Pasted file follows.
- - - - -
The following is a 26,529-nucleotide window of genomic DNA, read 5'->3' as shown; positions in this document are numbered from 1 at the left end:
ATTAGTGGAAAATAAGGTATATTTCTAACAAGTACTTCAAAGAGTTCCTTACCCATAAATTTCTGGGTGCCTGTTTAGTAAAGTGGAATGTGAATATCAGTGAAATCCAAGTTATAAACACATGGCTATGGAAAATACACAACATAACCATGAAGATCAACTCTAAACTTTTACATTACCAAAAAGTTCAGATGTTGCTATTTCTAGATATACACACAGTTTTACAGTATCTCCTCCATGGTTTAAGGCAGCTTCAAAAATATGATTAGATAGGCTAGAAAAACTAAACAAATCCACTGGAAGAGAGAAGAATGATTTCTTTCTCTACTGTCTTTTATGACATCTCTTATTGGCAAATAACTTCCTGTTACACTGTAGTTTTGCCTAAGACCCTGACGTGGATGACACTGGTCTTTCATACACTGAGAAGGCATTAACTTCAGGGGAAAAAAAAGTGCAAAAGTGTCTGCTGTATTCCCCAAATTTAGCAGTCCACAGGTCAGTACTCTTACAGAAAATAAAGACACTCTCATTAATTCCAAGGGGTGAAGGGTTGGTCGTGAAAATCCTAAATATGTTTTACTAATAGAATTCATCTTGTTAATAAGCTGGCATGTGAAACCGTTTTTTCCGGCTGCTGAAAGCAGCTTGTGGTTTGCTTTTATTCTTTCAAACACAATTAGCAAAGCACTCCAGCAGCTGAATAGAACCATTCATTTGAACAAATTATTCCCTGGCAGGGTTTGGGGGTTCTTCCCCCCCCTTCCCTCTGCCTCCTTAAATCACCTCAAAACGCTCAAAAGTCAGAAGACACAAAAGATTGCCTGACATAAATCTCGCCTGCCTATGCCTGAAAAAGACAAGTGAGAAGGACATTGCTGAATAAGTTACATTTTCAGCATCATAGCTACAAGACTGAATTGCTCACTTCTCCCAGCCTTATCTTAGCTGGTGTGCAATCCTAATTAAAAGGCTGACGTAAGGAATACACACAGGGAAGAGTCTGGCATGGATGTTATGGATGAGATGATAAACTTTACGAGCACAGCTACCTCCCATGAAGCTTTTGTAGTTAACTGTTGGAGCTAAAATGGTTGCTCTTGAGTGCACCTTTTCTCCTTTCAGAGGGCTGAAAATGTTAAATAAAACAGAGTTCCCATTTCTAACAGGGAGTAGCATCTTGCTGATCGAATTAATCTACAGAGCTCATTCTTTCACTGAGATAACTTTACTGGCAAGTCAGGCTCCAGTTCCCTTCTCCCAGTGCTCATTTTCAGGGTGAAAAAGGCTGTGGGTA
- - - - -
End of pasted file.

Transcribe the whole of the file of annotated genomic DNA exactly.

The following is a 26,529-nucleotide window of genomic DNA, read 5'->3' as shown; positions in this document are numbered from 1 at the left end:
ATTAGTGGAAAATAAGGTATATTTCTAACAAGTACTTCAAAGAGTTCCTTACCCATAAATTTCTGGGTGCCTGTTTAGTAAAGTGGAATGTGAATATCAGTGAAATCCAAGTTATAAACACATGGCTATGGAAAATACACAACATAACCATGAAGATCAACTCTAAACTTTTACATTACCAAAAAGTTCAGATGTTGCTATTTCTAGATATACACACAGTTTTACAGTATCTCCTCCATGGTTTAAGGCAGCTTCAAAAATATGATTAGATAGGCTAGAAAAACTAAACAAATCCACTGGAAGAGAGAAGAATGATTTCTTTCTCTACTGTCTTTTATGACATCTCTTATTGGCAAATAACTTCCTGTTACACTGTAGTTTTGCCTAAGACCCTGACGTGGATGACACTGGTCTTTCATACACTGAGAAGGCATTAACTTCAGGGGAAAAAAAAGTGCAAAAGTGTCTGCTGTATTCCCCAAATTTAGCAGTCCACAGGTCAGTACTCTTACAGAAAATAAAGACACTCTCATTAATTCCAAGGGGTGAAGGGTTGGTCGTGAAAATCCTAAATATGTTTTACTAATAGAATTCATCTTGTTAATAAGCTGGCATGTGAAACCGTTTTTTCCGGCTGCTGAAAGCAGCTTGTGGTTTGCTTTTATTCTTTCAAACACAATTAGCAAAGCACTCCAGCAGCTGAATAGAACCATTCATTTGAACAAATTATTCCCTGGCAGGGTTTGGGGGTTCTTCCCCCCCCTTCCCTCTGCCTCCTTAAATCACCTCAAAACGCTCAAAAGTCAGAAGACACAAAAGATTGCCTGACATAAATCTCGCCTGCCTATGCCTGAAAAAGACAAGTGAGAAGGACATTGCTGAATAAGTTACATTTTCAGCATCATAGCTACAAGACTGAATTGCTCACTTCTCCCAGCCTTATCTTAGCTGGTGTGCAATCCTAATTAAAAGGCTGACGTAAGGAATACACACAGGGAAGAGTCTGGCATGGATGTTATGGATGAGATGATAAACTTTACGAGCACAGCTACCTCCCATGAAGCTTTTGTAGTTAACTGTTGGAGCTAAAATGGTTGCTCTTGAGTGCACCTTTTCTCCTTTCAGAGGGCTGAAAATGTTAAATAAAACAGAGTTCCCATTTCTAACAGGGAGTAGCATCTTGCTGATCGAATTAATCTACAGAGCTCATTCTTTCACTGAGATAACTTTACTGGCAAGTCAGGCTCCAGTTCCCTTCTCCCAGTGCTCATTTTCAGGGTGAAAAAGGCTGTGGGTA